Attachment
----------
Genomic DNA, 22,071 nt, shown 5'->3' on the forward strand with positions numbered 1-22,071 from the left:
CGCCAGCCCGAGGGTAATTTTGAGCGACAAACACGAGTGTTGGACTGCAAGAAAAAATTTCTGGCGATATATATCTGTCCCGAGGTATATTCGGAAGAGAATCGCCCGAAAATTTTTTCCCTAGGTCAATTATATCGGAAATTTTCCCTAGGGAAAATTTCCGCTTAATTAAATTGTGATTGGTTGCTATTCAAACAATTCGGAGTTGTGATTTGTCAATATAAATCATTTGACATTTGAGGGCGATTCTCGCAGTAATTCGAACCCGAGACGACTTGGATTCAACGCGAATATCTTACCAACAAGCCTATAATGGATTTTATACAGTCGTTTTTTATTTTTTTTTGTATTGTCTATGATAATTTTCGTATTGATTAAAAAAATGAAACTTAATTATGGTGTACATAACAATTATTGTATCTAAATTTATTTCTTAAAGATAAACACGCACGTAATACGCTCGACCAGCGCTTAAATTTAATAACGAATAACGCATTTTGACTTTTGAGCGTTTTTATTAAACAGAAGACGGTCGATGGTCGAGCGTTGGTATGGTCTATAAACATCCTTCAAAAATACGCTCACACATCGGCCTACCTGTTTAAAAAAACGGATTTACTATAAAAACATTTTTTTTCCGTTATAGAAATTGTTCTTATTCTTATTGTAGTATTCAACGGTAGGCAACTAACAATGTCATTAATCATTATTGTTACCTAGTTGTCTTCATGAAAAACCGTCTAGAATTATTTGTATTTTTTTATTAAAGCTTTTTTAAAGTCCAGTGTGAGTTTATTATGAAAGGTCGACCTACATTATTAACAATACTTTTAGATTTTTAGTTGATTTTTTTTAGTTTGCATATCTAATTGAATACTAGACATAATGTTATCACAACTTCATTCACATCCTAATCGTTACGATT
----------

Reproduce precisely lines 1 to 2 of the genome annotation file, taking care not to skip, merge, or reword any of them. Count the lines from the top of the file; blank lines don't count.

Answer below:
Genomic DNA, 22,071 nt, shown 5'->3' on the forward strand with positions numbered 1-22,071 from the left:
CGCCAGCCCGAGGGTAATTTTGAGCGACAAACACGAGTGTTGGACTGCAAGAAAAAATTTCTGGCGATATATATCTGTCCCGAGGTATATTCGGAAGAGAATCGCCCGAAAATTTTTTCCCTAGGTCAATTATATCGGAAATTTTCCCTAGGGAAAATTTCCGCTTAATTAAATTGTGATTGGTTGCTATTCAAACAATTCGGAGTTGTGATTTGTCAATATAAATCATTTGACATTTGAGGGCGATTCTCGCAGTAATTCGAACCCGAGACGACTTGGATTCAACGCGAATATCTTACCAACAAGCCTATAATGGATTTTATACAGTCGTTTTTTATTTTTTTTTGTATTGTCTATGATAATTTTCGTATTGATTAAAAAAATGAAACTTAATTATGGTGTACATAACAATTATTGTATCTAAATTTATTTCTTAAAGATAAACACGCACGTAATACGCTCGACCAGCGCTTAAATTTAATAACGAATAACGCATTTTGACTTTTGAGCGTTTTTATTAAACAGAAGACGGTCGATGGTCGAGCGTTGGTATGGTCTATAAACATCCTTCAAAAATACGCTCACACATCGGCCTACCTGTTTAAAAAAACGGATTTACTATAAAAACATTTTTTTTCCGTTATAGAAATTGTTCTTATTCTTATTGTAGTATTCAACGGTAGGCAACTAACAATGTCATTAATCATTATTGTTACCTAGTTGTCTTCATGAAAAACCGTCTAGAATTATTTGTATTTTTTTATTAAAGCTTTTTTAAAGTCCAGTGTGAGTTTATTATGAAAGGTCGACCTACATTATTAACAATACTTTTAGATTTTTAGTTGATTTTTTTTAGTTTGCATATCTAATTGAATACTAGACATAATGTTATCACAACTTCATTCACATCCTAATCGTTACGATT